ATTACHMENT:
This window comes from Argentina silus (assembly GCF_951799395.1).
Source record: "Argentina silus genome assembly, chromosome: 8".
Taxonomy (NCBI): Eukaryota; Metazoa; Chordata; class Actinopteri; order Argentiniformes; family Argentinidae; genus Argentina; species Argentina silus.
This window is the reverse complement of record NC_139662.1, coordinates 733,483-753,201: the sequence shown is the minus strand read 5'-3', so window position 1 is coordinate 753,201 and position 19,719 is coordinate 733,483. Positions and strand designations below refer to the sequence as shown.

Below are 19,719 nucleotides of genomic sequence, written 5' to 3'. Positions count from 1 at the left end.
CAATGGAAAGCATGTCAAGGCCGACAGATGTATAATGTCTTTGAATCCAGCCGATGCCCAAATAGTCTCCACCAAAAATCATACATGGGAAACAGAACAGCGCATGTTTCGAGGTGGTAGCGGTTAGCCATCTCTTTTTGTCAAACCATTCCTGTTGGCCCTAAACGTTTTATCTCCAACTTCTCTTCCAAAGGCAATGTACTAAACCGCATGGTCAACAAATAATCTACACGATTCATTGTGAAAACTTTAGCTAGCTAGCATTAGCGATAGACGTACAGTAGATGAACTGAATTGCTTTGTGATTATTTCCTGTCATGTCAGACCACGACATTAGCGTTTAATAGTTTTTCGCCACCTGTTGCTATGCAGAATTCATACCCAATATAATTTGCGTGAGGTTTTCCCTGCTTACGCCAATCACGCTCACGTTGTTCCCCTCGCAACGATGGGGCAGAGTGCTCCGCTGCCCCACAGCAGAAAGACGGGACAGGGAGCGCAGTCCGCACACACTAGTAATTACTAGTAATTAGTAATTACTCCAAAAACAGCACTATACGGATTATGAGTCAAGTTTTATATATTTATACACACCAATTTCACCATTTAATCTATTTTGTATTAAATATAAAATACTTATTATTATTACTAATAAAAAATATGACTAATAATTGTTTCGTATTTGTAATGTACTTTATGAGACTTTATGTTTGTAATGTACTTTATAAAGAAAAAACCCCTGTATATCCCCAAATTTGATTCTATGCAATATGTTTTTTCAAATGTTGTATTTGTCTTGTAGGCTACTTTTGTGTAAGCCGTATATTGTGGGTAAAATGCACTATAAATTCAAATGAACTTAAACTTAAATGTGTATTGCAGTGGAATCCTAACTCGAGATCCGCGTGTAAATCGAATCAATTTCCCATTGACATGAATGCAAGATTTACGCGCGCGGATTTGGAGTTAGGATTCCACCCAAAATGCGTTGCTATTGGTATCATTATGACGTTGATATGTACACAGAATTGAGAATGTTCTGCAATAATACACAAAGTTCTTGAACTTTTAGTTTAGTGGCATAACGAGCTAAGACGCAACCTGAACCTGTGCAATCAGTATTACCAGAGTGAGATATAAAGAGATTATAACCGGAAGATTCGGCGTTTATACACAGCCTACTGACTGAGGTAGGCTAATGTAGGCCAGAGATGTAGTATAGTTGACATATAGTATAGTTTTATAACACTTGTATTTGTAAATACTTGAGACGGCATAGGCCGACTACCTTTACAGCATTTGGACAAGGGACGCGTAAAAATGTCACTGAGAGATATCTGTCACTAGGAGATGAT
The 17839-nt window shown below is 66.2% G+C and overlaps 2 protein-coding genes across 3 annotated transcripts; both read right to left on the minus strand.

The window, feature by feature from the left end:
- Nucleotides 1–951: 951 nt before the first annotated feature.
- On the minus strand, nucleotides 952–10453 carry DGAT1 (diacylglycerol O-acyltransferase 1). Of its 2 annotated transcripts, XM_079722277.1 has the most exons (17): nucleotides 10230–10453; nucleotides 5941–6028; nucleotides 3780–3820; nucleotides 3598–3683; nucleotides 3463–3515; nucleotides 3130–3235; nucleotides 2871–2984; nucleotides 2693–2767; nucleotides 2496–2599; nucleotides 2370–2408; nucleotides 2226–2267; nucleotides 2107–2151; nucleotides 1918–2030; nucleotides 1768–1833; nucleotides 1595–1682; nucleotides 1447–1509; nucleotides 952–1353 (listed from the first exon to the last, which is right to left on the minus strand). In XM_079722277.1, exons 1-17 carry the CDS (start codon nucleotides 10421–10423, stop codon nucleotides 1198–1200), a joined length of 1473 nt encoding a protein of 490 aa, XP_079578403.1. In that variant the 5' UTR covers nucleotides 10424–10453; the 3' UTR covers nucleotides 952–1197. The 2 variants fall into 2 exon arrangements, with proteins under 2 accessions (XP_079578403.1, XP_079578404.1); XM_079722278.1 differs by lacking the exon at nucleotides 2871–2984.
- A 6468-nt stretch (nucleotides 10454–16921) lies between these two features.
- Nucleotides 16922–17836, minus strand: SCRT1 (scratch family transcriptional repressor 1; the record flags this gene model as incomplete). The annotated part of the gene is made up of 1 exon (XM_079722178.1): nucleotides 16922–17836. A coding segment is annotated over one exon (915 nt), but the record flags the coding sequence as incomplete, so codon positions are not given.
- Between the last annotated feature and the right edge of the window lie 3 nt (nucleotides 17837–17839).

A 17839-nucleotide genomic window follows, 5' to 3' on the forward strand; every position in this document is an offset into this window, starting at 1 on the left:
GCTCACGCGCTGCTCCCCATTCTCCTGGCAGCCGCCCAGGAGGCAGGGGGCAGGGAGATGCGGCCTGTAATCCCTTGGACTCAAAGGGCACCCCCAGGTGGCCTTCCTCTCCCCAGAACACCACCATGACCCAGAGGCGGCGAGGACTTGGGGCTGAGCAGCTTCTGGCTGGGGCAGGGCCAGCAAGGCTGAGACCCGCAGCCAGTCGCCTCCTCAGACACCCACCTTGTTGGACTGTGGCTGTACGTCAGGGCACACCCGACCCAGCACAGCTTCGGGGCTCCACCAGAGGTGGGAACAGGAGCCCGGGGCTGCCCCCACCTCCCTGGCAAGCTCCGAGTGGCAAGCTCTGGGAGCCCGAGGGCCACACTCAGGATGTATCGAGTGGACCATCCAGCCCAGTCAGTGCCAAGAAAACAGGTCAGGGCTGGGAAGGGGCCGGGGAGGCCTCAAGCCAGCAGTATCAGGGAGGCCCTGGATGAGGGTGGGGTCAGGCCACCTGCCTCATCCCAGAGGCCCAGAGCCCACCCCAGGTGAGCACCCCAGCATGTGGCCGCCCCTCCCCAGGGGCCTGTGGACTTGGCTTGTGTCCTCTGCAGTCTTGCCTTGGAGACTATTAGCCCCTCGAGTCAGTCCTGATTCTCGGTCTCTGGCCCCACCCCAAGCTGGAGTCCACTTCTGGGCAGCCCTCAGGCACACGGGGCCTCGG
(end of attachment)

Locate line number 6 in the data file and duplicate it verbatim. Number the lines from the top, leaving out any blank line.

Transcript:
CAATGGAAAGCATGTCAAGGCCGACAGATGTATAATGTCTTTGAATCCAGCCGATGCCCAAATAGTCTCCACCAAAAATCATACATGGGAAACAGAACAGCGCATGTTTCGAGGTGGTAGCGGTTAGCCATCTCTTTTTGTCAAACCATTCCTGTTGGCCCTAAACGTTTTATCTCCAACTTCTCTTCCAAAGGCAATGTACTAAACCGCATGGTCAACAAATAATCTACACGATTCATTGTGAAAACTTTAGCTAGCTAGCATTAGCGATAGACGTACAGTAGATGAACTGAATTGCTTTGTGATTATTTCCTGTCATGTCAGACCACGACATTAGCGTTTAATAGTTTTTCGCCACCTGTTGCTATGCAGAATTCATACCCAATATAATTTGCGTGAGGTTTTCCCTGCTTACGCCAATCACGCTCACGTTGTTCCCCTCGCAACGATGGGGCAGAGTGCTCCGCTGCCCCACAGCAGAAAGACGGGACAGGGAGCGCAGTCCGCACACACTAGTAATTACTAGTAATTAGTAATTACTCCAAAAACAGCACTATACGGATTATGAGTCAAGTTTTATATATTTATACACACCAATTTCACCATTTAATCTATTTTGTATTAAATATAAAATACTTATTATTATTACTAATAAAAAATATGACTAATAATTGTTTCGTATTTGTAATGTACTTTATGAGACTTTATGTTTGTAATGTACTTTATAAAGAAAAAACCCCTGTATATCCCCAAATTTGATTCTATGCAATATGTTTTTTCAAATGTTGTATTTGTCTTGTAGGCTACTTTTGTGTAAGCCGTATATTGTGGGTAAAATGCACTATAAATTCAAATGAACTTAAACTTAAATGTGTATTGCAGTGGAATCCTAACTCGAGATCCGCGTGTAAATCGAATCAATTTCCCATTGACATGAATGCAAGATTTACGCGCGCGGATTTGGAGTTAGGATTCCACCCAAAATGCGTTGCTATTGGTATCATTATGACGTTGATATGTACACAGAATTGAGAATGTTCTGCAATAATACACAAAGTTCTTGAACTTTTAGTTTAGTGGCATAACGAGCTAAGACGCAACCTGAACCTGTGCAATCAGTATTACCAGAGTGAGATATAAAGAGATTATAACCGGAAGATTCGGCGTTTATACACAGCCTACTGACTGAGGTAGGCTAATGTAGGCCAGAGATGTAGTATAGTTGACATATAGTATAGTTTTATAACACTTGTATTTGTAAATACTTGAGACGGCATAGGCCGACTACCTTTACAGCATTTGGACAAGGGACGCGTAAAAATGTCACTGAGAGATATCTGTCACTAGGAGATGAT